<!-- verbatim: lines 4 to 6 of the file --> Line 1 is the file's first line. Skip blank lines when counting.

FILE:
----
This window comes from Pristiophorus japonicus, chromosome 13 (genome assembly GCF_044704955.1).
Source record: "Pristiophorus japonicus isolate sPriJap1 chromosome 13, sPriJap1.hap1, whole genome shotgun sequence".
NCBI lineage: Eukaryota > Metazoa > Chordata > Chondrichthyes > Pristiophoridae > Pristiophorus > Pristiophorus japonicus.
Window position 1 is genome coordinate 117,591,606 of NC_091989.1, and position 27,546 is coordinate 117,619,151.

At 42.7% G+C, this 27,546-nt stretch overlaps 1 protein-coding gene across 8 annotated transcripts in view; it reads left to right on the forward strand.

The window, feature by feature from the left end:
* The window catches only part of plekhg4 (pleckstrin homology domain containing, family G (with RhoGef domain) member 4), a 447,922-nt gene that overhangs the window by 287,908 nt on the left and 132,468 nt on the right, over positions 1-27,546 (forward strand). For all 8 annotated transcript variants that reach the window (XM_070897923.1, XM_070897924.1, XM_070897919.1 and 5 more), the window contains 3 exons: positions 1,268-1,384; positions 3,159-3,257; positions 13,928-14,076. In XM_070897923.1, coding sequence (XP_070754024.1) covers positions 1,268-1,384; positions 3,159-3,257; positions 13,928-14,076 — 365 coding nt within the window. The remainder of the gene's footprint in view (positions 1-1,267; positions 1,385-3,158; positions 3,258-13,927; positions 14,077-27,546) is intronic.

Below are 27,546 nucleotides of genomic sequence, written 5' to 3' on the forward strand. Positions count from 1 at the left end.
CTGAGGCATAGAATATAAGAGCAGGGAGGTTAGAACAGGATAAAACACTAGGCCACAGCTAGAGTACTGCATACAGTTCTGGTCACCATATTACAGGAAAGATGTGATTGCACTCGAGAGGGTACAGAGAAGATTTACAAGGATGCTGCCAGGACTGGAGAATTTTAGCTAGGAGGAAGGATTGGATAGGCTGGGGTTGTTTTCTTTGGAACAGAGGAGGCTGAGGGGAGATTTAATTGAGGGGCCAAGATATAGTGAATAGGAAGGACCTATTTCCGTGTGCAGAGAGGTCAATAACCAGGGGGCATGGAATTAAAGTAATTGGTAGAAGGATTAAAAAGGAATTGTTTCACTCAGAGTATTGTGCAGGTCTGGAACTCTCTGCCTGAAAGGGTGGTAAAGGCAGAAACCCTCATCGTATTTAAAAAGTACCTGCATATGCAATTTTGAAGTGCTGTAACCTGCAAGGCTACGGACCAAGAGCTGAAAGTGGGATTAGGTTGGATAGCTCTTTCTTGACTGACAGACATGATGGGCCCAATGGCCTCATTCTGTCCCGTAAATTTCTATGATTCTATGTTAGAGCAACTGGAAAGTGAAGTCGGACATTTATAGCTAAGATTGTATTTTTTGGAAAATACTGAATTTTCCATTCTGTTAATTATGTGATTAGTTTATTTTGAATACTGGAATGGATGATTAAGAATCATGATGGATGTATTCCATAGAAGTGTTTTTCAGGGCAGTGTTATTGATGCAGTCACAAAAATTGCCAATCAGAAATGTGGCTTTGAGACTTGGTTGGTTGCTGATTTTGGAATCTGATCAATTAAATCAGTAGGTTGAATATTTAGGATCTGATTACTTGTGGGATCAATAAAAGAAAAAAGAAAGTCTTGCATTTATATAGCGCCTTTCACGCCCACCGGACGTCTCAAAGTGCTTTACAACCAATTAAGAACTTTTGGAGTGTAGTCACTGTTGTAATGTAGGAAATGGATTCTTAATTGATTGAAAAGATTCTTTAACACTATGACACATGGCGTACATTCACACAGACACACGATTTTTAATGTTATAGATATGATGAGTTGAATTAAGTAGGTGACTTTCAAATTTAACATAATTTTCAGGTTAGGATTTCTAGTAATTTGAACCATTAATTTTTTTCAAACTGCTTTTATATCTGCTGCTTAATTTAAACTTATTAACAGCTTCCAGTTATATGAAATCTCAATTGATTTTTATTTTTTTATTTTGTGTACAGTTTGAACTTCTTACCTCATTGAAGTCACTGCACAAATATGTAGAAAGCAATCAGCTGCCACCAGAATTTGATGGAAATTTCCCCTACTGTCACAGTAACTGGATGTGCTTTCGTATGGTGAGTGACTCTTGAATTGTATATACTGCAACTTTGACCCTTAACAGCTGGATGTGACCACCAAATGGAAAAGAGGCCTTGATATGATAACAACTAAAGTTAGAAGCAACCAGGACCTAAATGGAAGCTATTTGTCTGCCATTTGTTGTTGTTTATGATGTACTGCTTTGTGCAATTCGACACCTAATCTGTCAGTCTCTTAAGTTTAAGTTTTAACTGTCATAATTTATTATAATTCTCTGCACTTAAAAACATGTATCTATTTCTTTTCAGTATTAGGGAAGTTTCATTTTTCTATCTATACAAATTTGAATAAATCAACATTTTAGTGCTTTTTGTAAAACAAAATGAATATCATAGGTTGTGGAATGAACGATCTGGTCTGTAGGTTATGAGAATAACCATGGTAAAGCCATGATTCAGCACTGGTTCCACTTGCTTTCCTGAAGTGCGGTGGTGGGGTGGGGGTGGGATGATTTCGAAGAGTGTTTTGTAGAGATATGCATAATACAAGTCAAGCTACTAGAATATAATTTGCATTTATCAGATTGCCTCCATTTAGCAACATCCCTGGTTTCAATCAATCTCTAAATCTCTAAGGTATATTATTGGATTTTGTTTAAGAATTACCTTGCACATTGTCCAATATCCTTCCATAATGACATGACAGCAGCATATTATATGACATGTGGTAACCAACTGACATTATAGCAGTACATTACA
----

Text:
Window position 1 is genome coordinate 117,591,606 of NC_091989.1, and position 27,546 is coordinate 117,619,151.

At 42.7% G+C, this 27,546-nt stretch overlaps 1 protein-coding gene across 8 annotated transcripts in view; it reads left to right on the forward strand.

The window, feature by feature from the left end: